Our conversation, edited for length and clarity, is below.
Does your work usually mean you travel constantly, when there’s not a pandemic?
Yes. I planned a lot of my wedding from Rwanda, which was fun, trying to find reception. Now, thankfully we have people out in the field, at least in Sumatra, who are taking care of the projects out there. It’s just disheartening because I can’t go out and do the veterinary work that I want to be doing for — well I call it underprivileged wildlife — who don’t have a doctor. They’re taken care of by these amazing refuges, or else they suffer.
Your email described you as frum. I’m wondering how that plays into your travel and work.
I’m certainly frum — as we speak, I’m making challah. I cover my hair, which is easy to do as a surgeon since it goes in a scrub hat, and then out in the field you just put on a hat, so it’s pretty easy. The only time you see me wearing pants is when I’m in my scrubs in surgery.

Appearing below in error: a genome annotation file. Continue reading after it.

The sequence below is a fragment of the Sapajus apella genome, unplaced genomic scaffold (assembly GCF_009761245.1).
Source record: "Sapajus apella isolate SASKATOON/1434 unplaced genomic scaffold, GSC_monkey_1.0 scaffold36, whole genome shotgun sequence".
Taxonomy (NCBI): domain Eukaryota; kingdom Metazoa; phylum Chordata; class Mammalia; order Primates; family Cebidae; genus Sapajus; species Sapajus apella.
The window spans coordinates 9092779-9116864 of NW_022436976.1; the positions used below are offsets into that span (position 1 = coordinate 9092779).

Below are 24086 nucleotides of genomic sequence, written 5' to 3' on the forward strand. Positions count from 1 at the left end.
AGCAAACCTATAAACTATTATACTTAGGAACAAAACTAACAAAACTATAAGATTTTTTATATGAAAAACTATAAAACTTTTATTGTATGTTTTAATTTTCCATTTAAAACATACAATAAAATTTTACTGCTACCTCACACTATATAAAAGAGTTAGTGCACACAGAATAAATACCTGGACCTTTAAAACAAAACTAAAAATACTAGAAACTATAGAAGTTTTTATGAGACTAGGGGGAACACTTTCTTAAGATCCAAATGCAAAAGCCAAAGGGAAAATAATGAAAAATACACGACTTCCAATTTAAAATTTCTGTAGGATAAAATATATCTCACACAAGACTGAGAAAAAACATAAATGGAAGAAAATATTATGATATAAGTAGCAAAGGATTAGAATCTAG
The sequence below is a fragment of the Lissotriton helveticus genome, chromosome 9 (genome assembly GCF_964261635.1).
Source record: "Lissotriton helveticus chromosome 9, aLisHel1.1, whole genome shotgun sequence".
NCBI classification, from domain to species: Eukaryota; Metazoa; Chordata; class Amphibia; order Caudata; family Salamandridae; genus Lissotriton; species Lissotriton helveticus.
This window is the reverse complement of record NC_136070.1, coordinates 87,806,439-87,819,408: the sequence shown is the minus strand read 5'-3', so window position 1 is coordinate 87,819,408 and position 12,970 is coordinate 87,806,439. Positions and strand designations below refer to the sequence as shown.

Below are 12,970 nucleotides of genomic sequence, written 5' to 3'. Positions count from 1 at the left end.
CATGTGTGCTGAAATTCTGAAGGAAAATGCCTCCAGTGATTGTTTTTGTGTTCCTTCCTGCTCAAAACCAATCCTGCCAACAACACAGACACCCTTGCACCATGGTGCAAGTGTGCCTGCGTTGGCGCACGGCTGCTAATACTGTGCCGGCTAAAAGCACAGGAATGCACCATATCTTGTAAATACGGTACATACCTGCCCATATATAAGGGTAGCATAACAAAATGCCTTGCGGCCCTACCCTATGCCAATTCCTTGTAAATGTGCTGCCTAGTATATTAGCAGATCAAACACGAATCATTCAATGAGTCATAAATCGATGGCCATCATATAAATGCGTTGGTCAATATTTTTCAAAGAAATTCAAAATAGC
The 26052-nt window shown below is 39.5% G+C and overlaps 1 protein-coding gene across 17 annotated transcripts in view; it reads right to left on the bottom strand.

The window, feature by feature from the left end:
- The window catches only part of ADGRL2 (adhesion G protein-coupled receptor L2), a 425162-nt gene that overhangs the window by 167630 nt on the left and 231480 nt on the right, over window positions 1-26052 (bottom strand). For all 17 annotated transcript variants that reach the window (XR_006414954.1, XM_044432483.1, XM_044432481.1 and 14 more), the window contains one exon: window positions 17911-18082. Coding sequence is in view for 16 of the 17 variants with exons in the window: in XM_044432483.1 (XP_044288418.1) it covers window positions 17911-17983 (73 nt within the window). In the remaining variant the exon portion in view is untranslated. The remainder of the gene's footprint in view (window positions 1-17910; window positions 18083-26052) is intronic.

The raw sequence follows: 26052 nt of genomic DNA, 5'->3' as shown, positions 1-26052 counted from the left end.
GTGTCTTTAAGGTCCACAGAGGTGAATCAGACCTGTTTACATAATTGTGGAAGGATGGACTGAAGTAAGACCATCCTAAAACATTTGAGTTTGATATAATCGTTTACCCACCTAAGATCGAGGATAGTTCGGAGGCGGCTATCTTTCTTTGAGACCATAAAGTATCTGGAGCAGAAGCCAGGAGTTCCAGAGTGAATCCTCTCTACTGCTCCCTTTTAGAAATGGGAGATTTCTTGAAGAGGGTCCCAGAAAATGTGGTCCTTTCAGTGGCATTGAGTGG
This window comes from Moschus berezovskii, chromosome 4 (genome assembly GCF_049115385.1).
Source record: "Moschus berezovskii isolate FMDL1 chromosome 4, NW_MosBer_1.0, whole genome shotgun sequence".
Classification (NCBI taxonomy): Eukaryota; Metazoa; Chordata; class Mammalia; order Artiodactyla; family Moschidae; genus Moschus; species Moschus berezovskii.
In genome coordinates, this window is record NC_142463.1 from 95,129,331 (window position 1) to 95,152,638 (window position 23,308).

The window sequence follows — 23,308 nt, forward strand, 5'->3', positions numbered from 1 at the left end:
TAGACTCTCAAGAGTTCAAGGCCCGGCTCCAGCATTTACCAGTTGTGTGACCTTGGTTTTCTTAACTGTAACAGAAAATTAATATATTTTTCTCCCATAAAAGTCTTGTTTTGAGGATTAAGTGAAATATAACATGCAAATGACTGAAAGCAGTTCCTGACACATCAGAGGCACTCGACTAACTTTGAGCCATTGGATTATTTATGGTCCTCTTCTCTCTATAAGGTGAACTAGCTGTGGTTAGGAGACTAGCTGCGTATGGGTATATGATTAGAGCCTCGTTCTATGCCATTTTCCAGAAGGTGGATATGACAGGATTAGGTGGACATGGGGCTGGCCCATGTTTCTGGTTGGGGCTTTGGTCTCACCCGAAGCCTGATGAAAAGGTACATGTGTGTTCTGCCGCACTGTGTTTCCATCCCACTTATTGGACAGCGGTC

If i’m out in the field, I love the way my rebbetzin put it: She said, “You have to be a practical Jew. You don’t need to get malaria.” So I’ll be in my safari gear when I’m out working, and you need to be able to run from an elephant if it’s angry at you.
What about keeping kosher? That can be hard in foreign environments.
I have a separate suitcase of food that I bring that are perishables. I bring a lot of tuna — luckily I love tuna, I love peanut butter. And when I’m with the local people, I tell them I’m vegetarian, and they respect that and bring me fruits and vegetables.
Here’s the problem — in many places, you can’t have uncooked food. You don’t want salad. You’re going to have bad diarrhea, or worse. So in those cases, I’ll take boiled water, then clean things. I really wanted to try fish when I was in Uganda. My friend was raving about how he had got this beautiful tilapia from Lake Victoria. So I actually toveled [ritual immersion to make dishes kosher] the two pans he was going to use, in the lake, and had the fish with him.